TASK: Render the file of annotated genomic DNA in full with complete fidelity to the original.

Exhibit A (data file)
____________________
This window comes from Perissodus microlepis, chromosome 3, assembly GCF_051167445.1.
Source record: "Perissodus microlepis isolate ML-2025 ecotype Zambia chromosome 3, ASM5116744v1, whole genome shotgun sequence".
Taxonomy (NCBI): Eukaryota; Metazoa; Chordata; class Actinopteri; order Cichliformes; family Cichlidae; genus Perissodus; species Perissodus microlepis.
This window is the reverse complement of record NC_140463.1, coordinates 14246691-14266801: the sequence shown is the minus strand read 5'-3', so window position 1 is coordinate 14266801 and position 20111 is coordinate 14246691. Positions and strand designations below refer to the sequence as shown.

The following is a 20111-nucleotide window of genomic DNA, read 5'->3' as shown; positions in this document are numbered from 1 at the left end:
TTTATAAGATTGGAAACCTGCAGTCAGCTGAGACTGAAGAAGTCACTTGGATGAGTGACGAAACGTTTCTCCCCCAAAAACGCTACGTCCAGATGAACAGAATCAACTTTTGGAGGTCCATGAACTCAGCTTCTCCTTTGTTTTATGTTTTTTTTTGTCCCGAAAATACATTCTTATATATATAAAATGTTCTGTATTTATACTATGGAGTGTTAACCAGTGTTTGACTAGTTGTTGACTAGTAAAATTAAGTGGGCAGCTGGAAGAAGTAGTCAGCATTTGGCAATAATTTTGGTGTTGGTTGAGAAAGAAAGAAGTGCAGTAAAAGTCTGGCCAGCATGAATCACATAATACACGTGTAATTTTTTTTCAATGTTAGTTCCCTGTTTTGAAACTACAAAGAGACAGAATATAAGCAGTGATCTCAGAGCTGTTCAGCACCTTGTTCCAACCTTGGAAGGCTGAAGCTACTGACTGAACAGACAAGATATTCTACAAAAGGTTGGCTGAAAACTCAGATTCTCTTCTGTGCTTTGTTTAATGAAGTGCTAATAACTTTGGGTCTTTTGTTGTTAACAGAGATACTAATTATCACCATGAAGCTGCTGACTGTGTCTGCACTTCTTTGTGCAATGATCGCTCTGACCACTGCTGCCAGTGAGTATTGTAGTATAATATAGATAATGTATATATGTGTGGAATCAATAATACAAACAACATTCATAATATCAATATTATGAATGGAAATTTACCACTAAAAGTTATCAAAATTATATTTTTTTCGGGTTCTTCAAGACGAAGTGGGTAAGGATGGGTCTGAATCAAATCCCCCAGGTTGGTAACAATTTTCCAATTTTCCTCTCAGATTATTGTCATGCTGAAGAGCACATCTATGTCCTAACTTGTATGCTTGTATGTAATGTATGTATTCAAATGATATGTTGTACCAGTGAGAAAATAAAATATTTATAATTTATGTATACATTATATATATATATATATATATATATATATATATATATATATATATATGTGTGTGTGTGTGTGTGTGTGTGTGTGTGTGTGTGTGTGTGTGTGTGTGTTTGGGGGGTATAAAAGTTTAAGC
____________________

This window comes from Perissodus microlepis, chromosome 3, assembly GCF_051167445.1.
Source record: "Perissodus microlepis isolate ML-2025 ecotype Zambia chromosome 3, ASM5116744v1, whole genome shotgun sequence".
Taxonomy (NCBI): Eukaryota; Metazoa; Chordata; class Actinopteri; order Cichliformes; family Cichlidae; genus Perissodus; species Perissodus microlepis.
This window is the reverse complement of record NC_140463.1, coordinates 14246691-14266801: the sequence shown is the minus strand read 5'-3', so window position 1 is coordinate 14266801 and position 20111 is coordinate 14246691. Positions and strand designations below refer to the sequence as shown.

The following is a 20111-nucleotide window of genomic DNA, read 5'->3' as shown; positions in this document are numbered from 1 at the left end:
TTTATAAGATTGGAAACCTGCAGTCAGCTGAGACTGAAGAAGTCACTTGGATGAGTGACGAAACGTTTCTCCCCCAAAAACGCTACGTCCAGATGAACAGAATCAACTTTTGGAGGTCCATGAACTCAGCTTCTCCTTTGTTTTATGTTTTTTTTTGTCCCGAAAATACATTCTTATATATATAAAATGTTCTGTATTTATACTATGGAGTGTTAACCAGTGTTTGACTAGTTGTTGACTAGTAAAATTAAGTGGGCAGCTGGAAGAAGTAGTCAGCATTTGGCAATAATTTTGGTGTTGGTTGAGAAAGAAAGAAGTGCAGTAAAAGTCTGGCCAGCATGAATCACATAATACACGTGTAATTTTTTTTCAATGTTAGTTCCCTGTTTTGAAACTACAAAGAGACAGAATATAAGCAGTGATCTCAGAGCTGTTCAGCACCTTGTTCCAACCTTGGAAGGCTGAAGCTACTGACTGAACAGACAAGATATTCTACAAAAGGTTGGCTGAAAACTCAGATTCTCTTCTGTGCTTTGTTTAATGAAGTGCTAATAACTTTGGGTCTTTTGTTGTTAACAGAGATACTAATTATCACCATGAAGCTGCTGACTGTGTCTGCACTTCTTTGTGCAATGATCGCTCTGACCACTGCTGCCAGTGAGTATTGTAGTATAATATAGATAATGTATATATGTGTGGAATCAATAATACAAACAACATTCATAATATCAATATTATGAATGGAAATTTACCACTAAAAGTTATCAAAATTATATTTTTTTCGGGTTCTTCAAGACGAAGTGGGTAAGGATGGGTCTGAATCAAATCCCCCAGGTTGGTAACAATTTTCCAATTTTCCTCTCAGATTATTGTCATGCTGAAGAGCACATCTATGTCCTAACTTGTATGCTTGTATGTAATGTATGTATTCAAATGATATGTTGTACCAGTGAGAAAATAAAATATTTATAATTTATGTATACATTATATATATATATATATATATATATATATATATATATATATATATATGTGTGTGTGTGTGTGTGTGTGTGTGTGTGTGTGTGTGTGTGTGTGTGTGTTTGGGGGGTATAAAAGTTTAAGC